Previous Section Index Home Page

21 Oct 2008 : Column 183W—continued

Water: Low Incomes

Mr. Jim Cunningham: To ask the Secretary of State for Environment, Food and Rural Affairs (1) what steps the Government have taken to assist low income families with paying their water bills; [227811]

(2) what steps the Government have taken to assist low income families in reducing water bills. [227812]

Jane Kennedy: The Government are aware of concerns about the level of water charges and the issue of affordability is one which the Government take very seriously. The cross-Government review of water affordability in December 2004 recommended:


21 Oct 2008 : Column 184W

In August 2008 DEFRA launched an independent review of water charging and metering, which is led by Anna Walker and will look in particular at social, economic and environmental concerns. The review is due to conclude in spring 2009.

Whales: International Cooperation

Bill Wiggin: To ask the Secretary of State for Environment, Food and Rural Affairs if he will (a) update and re-issue the Protecting Whales—A Global Responsibility document and (b) send the document to all governments intending to attend the 61st annual meeting of the International Whaling Commission in Portugal between 22 and 26 June 2009; when he next plans to discuss whaling with his foreign counterparts; and if he will make a statement. [228072]

Huw Irranca-Davies: The UK has led efforts to recruit more conservation-minded countries to the International Whaling Commission (IWC) through our publication “Protecting Whales—A Global Responsibility” (endorsed by the Prime Minister and Sir David Attenborough), which has already been sent to over 60 countries urging nations to protect these species worldwide.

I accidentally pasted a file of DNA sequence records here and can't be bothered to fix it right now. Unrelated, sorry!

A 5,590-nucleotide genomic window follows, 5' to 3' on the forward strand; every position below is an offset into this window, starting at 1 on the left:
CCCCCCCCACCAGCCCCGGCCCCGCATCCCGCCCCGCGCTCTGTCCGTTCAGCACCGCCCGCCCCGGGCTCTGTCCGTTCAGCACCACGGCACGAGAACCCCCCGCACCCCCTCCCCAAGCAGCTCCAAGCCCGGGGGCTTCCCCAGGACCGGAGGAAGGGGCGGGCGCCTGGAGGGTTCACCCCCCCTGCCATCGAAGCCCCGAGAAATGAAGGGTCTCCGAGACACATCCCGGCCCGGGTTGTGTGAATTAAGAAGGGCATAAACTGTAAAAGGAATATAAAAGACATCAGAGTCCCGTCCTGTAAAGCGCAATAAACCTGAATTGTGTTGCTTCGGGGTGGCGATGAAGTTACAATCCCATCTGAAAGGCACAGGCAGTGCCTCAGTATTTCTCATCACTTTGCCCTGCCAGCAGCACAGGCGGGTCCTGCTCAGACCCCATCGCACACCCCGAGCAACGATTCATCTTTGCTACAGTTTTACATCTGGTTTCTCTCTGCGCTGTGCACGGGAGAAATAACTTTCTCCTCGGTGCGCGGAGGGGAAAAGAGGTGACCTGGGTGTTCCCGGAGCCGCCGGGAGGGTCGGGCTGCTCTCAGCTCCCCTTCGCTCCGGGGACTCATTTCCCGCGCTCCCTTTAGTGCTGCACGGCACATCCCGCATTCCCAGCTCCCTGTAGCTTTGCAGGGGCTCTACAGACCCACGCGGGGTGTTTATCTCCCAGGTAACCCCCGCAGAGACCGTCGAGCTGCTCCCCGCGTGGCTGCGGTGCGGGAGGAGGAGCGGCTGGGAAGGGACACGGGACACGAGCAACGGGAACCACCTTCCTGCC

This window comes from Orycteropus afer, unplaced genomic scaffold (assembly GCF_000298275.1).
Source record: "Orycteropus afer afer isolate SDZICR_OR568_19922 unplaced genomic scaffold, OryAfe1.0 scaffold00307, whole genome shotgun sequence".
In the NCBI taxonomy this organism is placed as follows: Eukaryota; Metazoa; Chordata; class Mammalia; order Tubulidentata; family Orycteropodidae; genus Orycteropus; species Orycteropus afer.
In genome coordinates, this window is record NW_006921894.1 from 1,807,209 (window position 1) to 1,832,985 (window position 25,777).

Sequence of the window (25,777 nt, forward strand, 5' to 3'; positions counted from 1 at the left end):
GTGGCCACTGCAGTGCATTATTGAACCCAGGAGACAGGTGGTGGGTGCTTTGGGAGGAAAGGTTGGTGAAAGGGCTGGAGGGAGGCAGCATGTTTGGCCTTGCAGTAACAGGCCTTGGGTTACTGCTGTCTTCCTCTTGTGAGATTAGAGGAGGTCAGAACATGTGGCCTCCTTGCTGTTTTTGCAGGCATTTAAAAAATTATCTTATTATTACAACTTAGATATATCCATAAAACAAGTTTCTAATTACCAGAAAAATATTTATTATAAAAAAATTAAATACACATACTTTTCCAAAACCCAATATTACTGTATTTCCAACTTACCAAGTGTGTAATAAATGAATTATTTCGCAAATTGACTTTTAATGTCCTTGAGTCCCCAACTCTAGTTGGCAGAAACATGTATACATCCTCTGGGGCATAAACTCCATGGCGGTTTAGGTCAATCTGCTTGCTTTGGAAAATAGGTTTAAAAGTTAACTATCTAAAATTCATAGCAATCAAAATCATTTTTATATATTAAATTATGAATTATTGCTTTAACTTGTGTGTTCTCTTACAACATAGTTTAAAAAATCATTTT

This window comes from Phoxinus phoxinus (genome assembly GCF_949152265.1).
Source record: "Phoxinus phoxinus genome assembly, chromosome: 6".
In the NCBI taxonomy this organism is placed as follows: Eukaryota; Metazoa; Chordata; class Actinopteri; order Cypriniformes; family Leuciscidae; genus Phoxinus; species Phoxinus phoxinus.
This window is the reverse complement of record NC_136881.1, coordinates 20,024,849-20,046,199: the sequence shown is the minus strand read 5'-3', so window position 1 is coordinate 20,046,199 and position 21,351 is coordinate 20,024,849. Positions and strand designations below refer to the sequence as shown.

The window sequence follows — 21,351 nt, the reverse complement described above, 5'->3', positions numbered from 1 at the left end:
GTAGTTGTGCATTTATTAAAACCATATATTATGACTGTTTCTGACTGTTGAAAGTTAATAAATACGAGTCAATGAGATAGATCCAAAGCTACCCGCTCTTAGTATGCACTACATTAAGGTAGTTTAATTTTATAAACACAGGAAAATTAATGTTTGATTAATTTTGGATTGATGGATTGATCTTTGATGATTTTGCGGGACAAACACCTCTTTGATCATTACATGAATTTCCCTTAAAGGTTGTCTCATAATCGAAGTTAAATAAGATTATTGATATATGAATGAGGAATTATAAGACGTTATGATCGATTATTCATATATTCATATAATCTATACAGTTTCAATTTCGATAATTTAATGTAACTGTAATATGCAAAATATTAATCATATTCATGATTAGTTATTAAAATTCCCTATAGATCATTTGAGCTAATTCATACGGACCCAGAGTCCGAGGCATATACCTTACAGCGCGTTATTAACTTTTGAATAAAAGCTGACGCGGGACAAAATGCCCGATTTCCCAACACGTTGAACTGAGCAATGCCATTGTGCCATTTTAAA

It will be sent to any countries that have recently, or could potentially, join before the 61st meeting of the IWC (IWC61) in Portugal. There is no need to update the publication at this time.

The UK has also recently circulated a document to members of the IWC entitled “The International Whaling Commission—the way forward”. This document encourages countries participating in the current discussions over the future of the Commission, to ensure the conservation of cetaceans remains the highest priority.

Along with colleagues in the Foreign and Commonwealth Office, DEFRA will continue to engage in discussions with our counterparts on whaling at every appropriate opportunity.

Defence

Armed Forces: Deployment

Dr. Kumar: To ask the Secretary of State for Defence what the cost of deploying troops abroad was in each year since 1997. [219850]

Mr. Bob Ainsworth: The costs of deploying troops on military operations are calculated on a net additional basis and audited figures are published each year in the MOD’s Annual Report and Accounts. Costs of peacekeeping operations for financial years 1997-98 to 2006-07 were:


21 Oct 2008 : Column 185W

21 Oct 2008 : Column 186W

21 Oct 2008 : Column 187W

21 Oct 2008 : Column 188W
Military Operations - Costs: 1997 to 2007
Current prices (£ million)

Total Outturn

Total Peacekeeping Costs: 2006-07

1,754

Of which:

Balkans (Bosnia/Kosovo)

56

Afghanistan

742

Iraq

956

Total Peacekeeping Costs: 2005-06

1,220

Of which:

Balkans (Bosnia/Kosovo)

63

Afghanistan

199

Iraq

958

Total Peacekeeping Costs: 2004-05

1,064

Of which:

Balkans (Bosnia/Kosovo)

87

Afghanistan

67

Iraq

910

Total Peacekeeping Costs: 2003-04

1,462

Of which:

Balkans (Bosnia/Kosovo)

103

Democratic Republic of the Congo

1

Afghanistan

46

Iraq

1,311

Sierra Leone

1

EUFYROM

1